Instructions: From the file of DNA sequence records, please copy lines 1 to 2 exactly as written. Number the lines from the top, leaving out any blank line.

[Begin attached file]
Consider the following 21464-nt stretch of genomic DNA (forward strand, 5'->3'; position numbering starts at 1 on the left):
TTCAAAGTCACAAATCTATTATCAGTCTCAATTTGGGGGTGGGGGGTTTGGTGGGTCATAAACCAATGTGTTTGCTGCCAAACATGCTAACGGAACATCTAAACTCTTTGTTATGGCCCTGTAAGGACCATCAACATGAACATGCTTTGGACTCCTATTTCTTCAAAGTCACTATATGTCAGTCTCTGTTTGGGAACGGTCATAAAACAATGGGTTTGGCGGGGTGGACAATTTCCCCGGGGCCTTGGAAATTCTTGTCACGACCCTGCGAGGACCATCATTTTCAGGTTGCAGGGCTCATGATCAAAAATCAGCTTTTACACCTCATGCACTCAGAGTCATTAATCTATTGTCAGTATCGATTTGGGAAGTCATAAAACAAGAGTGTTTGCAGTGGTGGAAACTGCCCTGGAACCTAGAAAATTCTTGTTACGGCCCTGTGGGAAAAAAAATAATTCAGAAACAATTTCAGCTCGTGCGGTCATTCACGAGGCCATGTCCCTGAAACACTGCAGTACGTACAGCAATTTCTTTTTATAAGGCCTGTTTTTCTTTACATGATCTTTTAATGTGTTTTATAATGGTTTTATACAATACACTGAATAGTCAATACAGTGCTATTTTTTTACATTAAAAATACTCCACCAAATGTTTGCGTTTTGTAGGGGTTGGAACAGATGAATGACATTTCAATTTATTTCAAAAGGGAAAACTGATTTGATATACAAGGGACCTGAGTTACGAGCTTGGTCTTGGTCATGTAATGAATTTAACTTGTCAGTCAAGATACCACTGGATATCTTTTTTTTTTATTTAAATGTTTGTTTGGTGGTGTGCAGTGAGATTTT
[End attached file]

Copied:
Consider the following 21464-nt stretch of genomic DNA (forward strand, 5'->3'; position numbering starts at 1 on the left):
TTCAAAGTCACAAATCTATTATCAGTCTCAATTTGGGGGTGGGGGGTTTGGTGGGTCATAAACCAATGTGTTTGCTGCCAAACATGCTAACGGAACATCTAAACTCTTTGTTATGGCCCTGTAAGGACCATCAACATGAACATGCTTTGGACTCCTATTTCTTCAAAGTCACTATATGTCAGTCTCTGTTTGGGAACGGTCATAAAACAATGGGTTTGGCGGGGTGGACAATTTCCCCGGGGCCTTGGAAATTCTTGTCACGACCCTGCGAGGACCATCATTTTCAGGTTGCAGGGCTCATGATCAAAAATCAGCTTTTACACCTCATGCACTCAGAGTCATTAATCTATTGTCAGTATCGATTTGGGAAGTCATAAAACAAGAGTGTTTGCAGTGGTGGAAACTGCCCTGGAACCTAGAAAATTCTTGTTACGGCCCTGTGGGAAAAAAAATAATTCAGAAACAATTTCAGCTCGTGCGGTCATTCACGAGGCCATGTCCCTGAAACACTGCAGTACGTACAGCAATTTCTTTTTATAAGGCCTGTTTTTCTTTACATGATCTTTTAATGTGTTTTATAATGGTTTTATACAATACACTGAATAGTCAATACAGTGCTATTTTTTTACATTAAAAATACTCCACCAAATGTTTGCGTTTTGTAGGGGTTGGAACAGATGAATGACATTTCAATTTATTTCAAAAGGGAAAACTGATTTGATATACAAGGGACCTGAGTTACGAGCTTGGTCTTGGTCATGTAATGAATTTAACTTGTCAGTCAAGATACCACTGGATATCTTTTTTTTTTATTTAAATGTTTGTTTGGTGGTGTGCAGTGAGATTTT